Morgaine

How many’s a crowd?

In Too lazy to assign a category on March 26, 2008 at 10:09 pm

Source: Diamondback Online

Sophomore computer science major Seth Weinstein has two girlfriends: One he sees during the school year, and the other when at home in Columbia.

But don't get him confused for a player or even a cheater – he's simply polyamorous.

A growing relationship type among university students, polyamory is the practice of intimately and openly dating several people at once. Different from an open relationship, polyamory is not just about sex, nor is it about playing the field, say students involved in the practice. Instead, it's about caring for several people at the same time – just in different ways.

"We are just trying to be open and honest about our ability to love more than one person at a time," Marly Davidson, an event organizer for the Chesapeake Polyamory Network, said.

A romantic concept that has been around since the '80s, polyamory is now making its way into the public eye more so than in past generations. For example, episodes of Oprah, Montel and The Tyra Banks Show have been dedicated to the subject, and countless polyamorous organizations have popped up across the Internet, with many, such as Loving More and Poly Living, holding conferences every year.

Though Davidson said the poly-community at CPN consists of adults from 30- to 70-years-old, more and more members of the younger generation are discovering this relationship alternative.

"We run into a lot of people, younger people, thinking for themselves, and they understand that they have lots of options," Davidson said. "The whole idea of one person meeting all of their needs for rest of their lives is very silly. It's not realistic."

Weinstein felt polyamory functions well for the college-age generation, and was content with balancing two relationships at one time. He has been dating girlfriend C.J. Rock, a junior lesbian, gay, bisexual and transgender studies and Spanish major, for about seven months after their friendship blossomed over summer conversations online.

Rock, however, is always on the go because of her double major, and encouraged Weinstein to pursue other relationships, fearing that she could not always fit him into her tight schedule.

"I'm so busy," Rock said. "I kind of feel bad not giving the person enough attention as they deserve. In polyamory, it's easier for the person to get the attention they need when I can't provide it."

So when Weinstein met Adrienne Moser at a party during Thanksgiving break, he felt free to start a relationship with her.

Weinstein now dates Rock while at school and sees Moser when at home, creating a perfect situation that all three parties are open and fine with.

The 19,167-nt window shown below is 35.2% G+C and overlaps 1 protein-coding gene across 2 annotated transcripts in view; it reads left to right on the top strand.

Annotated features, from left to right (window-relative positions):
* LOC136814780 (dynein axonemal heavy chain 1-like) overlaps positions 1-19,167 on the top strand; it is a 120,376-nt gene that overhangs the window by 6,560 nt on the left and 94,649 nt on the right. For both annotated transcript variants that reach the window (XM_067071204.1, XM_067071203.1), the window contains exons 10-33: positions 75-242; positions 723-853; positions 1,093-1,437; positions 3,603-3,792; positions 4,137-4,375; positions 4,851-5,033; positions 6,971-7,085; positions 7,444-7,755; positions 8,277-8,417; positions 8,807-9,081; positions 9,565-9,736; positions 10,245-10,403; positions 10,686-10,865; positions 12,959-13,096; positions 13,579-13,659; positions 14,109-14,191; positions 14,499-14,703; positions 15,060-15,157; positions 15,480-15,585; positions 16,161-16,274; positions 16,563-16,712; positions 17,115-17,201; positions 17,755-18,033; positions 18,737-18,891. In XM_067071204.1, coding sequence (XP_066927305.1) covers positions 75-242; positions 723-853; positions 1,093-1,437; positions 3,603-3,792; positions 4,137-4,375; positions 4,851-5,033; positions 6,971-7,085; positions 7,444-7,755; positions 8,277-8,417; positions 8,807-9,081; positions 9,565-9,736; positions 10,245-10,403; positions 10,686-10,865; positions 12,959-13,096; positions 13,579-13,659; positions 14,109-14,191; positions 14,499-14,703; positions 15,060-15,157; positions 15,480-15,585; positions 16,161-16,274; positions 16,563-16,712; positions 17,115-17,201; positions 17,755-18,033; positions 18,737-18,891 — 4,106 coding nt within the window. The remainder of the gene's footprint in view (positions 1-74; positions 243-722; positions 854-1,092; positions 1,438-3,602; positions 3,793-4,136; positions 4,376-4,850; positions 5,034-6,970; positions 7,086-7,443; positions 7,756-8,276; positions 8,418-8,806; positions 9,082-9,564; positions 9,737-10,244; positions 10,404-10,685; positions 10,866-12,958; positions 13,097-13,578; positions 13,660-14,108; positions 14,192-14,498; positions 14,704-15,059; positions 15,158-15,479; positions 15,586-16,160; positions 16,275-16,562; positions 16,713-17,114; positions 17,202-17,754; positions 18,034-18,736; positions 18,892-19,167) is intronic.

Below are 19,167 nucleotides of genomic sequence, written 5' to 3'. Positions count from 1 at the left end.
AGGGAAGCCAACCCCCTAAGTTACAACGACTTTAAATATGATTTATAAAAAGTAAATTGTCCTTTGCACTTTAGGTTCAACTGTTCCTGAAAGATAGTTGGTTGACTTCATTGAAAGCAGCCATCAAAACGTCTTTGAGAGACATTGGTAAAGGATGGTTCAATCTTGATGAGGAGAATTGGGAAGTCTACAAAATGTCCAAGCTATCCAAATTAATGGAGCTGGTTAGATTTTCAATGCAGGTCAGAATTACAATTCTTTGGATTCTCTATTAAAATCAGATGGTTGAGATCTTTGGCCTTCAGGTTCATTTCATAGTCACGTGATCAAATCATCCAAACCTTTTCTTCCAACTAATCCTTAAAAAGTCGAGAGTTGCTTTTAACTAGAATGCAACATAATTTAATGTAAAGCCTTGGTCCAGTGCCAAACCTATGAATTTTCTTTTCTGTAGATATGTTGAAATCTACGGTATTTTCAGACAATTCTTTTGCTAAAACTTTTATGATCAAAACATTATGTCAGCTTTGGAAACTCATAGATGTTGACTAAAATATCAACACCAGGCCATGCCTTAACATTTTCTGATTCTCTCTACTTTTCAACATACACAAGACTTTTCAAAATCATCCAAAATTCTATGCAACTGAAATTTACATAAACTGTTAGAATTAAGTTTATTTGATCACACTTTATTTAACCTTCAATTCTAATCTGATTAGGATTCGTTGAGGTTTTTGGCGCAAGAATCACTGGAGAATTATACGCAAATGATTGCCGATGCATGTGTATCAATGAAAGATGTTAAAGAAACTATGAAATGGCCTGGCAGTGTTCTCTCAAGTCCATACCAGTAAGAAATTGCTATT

"In a traditional relationship, I would have been put in a difficult situation when I met Adrienne," Weinstein said. "I was attracted to her and I can't do anything about that. I'm a sophomore. I can date a lot of people and see who interests me."

Although the typical relationship would see such openness as a form of double-dipping, Davidson says jealousy is often a symptom of a poorly-functioning relationship. Openly dating several people eliminates that problem, she added.

And for Weinstein, Moser and Rock, the situation mostly works, they said.

"I pretty much can do what I'm used to doing," Moser said. "If I meet someone, I don't have to be like 'Oh my God, will my boyfriend not like me talking to this guy?' I am able to not have to worry about the jealousy factor."

As with any relationship, things are not always perfect, Rock said, and conflicts are bound to come up with multiple people. To avoid situations like these, the polyamorist mantra is communication, with honesty between all parties functioning as the lifeline to the relationships, Rock added.

"It forces an honesty that people don't always bring to a relationship," she said. "You have to talk about things."

But in no way is polyamory a glorified form of an open relationship, polyamorists say.

For example, while sophomore computer science major Mike Onufrak has a girlfriend of 10 months, the relationship is an open one, and he occasionally hooks up with other girls, he said. Because he and his girlfriend communicate about what they're doing, Onufrak said, the outside dalliances are simply understood as sex without emotional attachment.

"I don't get into serious relationships in college," Onufrak said. "In college, it just does not sound like a fun thing to do."

While Weinstein stressed the benefits of being intimate and involved with several people at once, he added polyamory requires more discussion between those involved – a situation certainly not everyone can deal with.

"If a person cannot handle you being with another person, this is not the relationship to be in," Weinstein said.

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